Today is the official celebration of Columbus Day in the United States which remembers the anniversary of Christopher Columbus’s arrival in the Americas, which occurred on October 12, 1492.
The event is called Columbus Day in the United States, but is known as Día de la Raza (translated as “Day of the Race”) in most countries throughout Latin America. It is called Discovery Day in the Bahamas, Día de la Hispanidad (translated as “Day of the Hispanic World”) or Fiesta Nacional in Spain, Día del Respeto a la Diversidad Cultural (Day of Respect for Cultural Diversity) in Argentina, and Día de las Américas (Day of the Americas) in Belize and Uruguay. These holidays have been celebrated unofficially since the late 18th century, and officially in various areas since the early 20th century.
In the United States, Columbus Day first became an official state holiday in Colorado in 1906, and became a federal holiday in 1937, however, people have celebrated Columbus’ voyage since the colonial period. In 1792, New York City and other U.S. cities celebrated the 300th anniversary of his landing in the New World. During the four hundredth anniversary, in 1892, teachers, preachers, poets and politicians used Columbus Day rituals to teach ideals of patriotism. These patriotic rituals were framed around themes such as support for war, citizenship boundaries, the importance of loyalty to the nation, and celebrating social progress.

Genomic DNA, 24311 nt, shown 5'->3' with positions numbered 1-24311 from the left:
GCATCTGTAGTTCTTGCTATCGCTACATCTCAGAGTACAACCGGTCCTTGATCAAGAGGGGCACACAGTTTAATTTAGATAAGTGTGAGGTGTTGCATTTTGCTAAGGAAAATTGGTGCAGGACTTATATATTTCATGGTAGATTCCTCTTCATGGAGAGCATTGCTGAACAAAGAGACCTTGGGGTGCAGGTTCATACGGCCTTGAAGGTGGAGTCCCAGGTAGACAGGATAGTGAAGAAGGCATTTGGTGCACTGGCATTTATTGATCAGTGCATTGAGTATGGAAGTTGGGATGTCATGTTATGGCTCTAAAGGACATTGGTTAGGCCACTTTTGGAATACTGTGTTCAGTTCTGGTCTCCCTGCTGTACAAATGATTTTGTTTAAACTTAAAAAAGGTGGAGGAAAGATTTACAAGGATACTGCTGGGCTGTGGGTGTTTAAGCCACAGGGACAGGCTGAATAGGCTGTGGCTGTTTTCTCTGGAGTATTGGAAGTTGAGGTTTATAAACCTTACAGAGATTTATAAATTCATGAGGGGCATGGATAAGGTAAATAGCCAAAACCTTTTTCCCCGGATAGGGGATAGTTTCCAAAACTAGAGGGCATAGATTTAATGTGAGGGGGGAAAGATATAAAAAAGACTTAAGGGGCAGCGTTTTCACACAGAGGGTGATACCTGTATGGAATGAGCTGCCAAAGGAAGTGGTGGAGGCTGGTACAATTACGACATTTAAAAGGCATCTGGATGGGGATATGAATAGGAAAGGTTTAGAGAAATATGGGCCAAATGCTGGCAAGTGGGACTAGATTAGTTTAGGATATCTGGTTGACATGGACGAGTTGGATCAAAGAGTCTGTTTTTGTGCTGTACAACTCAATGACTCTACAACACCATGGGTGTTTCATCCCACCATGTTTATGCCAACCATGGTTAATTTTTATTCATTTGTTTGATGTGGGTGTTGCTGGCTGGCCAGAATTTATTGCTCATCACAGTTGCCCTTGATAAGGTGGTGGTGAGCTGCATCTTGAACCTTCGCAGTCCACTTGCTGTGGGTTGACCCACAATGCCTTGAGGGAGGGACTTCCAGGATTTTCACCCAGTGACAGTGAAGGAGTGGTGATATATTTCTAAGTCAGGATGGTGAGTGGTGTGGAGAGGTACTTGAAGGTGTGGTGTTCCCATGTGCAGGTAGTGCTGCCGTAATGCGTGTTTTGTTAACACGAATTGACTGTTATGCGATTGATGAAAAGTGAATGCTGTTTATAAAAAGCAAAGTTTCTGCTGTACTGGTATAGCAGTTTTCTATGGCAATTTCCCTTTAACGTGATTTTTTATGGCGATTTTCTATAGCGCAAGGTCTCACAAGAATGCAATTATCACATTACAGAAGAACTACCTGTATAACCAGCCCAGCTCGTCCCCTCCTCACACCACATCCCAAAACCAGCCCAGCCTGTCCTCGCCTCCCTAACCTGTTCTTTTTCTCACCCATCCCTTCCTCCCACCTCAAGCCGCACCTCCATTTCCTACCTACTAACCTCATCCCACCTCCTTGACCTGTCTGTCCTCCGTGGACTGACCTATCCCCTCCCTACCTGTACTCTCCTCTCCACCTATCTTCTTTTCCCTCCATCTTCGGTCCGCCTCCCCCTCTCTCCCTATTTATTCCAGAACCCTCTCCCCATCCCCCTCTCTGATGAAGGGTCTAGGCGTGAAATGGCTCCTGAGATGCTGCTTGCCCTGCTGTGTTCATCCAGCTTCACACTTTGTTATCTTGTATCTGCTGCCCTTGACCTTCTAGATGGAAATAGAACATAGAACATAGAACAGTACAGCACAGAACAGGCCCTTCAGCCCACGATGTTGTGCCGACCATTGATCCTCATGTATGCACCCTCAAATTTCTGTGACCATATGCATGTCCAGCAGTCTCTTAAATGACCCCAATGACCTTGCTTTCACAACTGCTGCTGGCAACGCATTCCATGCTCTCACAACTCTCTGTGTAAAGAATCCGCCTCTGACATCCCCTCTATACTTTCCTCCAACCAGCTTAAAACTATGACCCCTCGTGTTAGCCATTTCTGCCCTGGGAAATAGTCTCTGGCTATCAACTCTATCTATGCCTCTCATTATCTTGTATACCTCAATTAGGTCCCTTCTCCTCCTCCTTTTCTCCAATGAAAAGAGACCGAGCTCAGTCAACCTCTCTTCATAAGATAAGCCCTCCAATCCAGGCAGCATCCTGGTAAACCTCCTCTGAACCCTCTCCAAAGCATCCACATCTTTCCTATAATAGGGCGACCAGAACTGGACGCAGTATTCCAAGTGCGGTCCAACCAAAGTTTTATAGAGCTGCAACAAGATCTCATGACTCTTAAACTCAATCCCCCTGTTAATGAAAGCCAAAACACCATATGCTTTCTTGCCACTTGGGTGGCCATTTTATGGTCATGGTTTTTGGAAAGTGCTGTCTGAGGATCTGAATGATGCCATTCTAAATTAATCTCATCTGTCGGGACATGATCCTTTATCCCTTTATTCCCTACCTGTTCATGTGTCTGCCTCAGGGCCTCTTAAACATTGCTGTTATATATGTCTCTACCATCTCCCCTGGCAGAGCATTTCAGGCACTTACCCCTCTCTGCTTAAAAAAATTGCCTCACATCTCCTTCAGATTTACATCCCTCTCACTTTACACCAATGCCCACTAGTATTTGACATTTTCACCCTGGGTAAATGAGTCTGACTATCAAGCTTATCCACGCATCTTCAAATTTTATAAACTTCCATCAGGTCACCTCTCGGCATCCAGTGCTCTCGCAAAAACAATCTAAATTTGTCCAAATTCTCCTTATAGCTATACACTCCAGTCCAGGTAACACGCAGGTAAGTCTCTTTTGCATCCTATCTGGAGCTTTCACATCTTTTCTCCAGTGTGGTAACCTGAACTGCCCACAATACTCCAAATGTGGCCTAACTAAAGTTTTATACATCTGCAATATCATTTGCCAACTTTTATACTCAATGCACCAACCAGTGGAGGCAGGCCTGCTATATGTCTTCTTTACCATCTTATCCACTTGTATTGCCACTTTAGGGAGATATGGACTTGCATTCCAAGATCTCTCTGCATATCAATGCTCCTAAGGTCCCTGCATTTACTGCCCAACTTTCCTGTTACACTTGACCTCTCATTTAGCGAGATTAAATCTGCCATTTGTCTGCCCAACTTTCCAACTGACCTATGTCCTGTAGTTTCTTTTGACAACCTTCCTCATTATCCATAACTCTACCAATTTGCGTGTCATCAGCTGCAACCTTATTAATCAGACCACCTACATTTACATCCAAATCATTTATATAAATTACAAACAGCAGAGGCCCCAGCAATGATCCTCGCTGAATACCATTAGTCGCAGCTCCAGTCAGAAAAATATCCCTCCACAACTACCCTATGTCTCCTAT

Columbus Day was first popularized as a holiday in the United States through the lobbying of Angelo Noce, a first generation Italian, in Denver in the early 20th Century. The first official, regular Columbus Day holiday was proclaimed by Colorado governor Jesse F. McDonald in 1905 and made a statutory holiday in 1907. In April 1934 Congress and President Franklin Delano Roosevelt made October 12 a federal holiday under the name Columbus Day.
Since 1971, the holiday has been fixed to the second Monday in October, coincidentally the same day as Thanksgiving in neighboring Canada (which was fixed to that date in 1959). It is generally observed by banks, the bond market, the U.S. Postal Service and other federal agencies, most state government offices, and some school districts.
San Francisco claims the nation’s oldest continuously existing celebration with the Italian-American community’s annual Columbus Day Parade, which was established in 1868, while New York City boasts the largest celebration. Virginia celebrates two legal holidays on this day, both Columbus Day and Yorktown Victory Day, which honors the final victory at the Siege of Yorktown in the Revolutionary War.
Actual observance varies greatly in different parts of the United States, ranging from large-scale parades in support of the holiday in some areas to replacement events to stress non-observance of the holiday in others.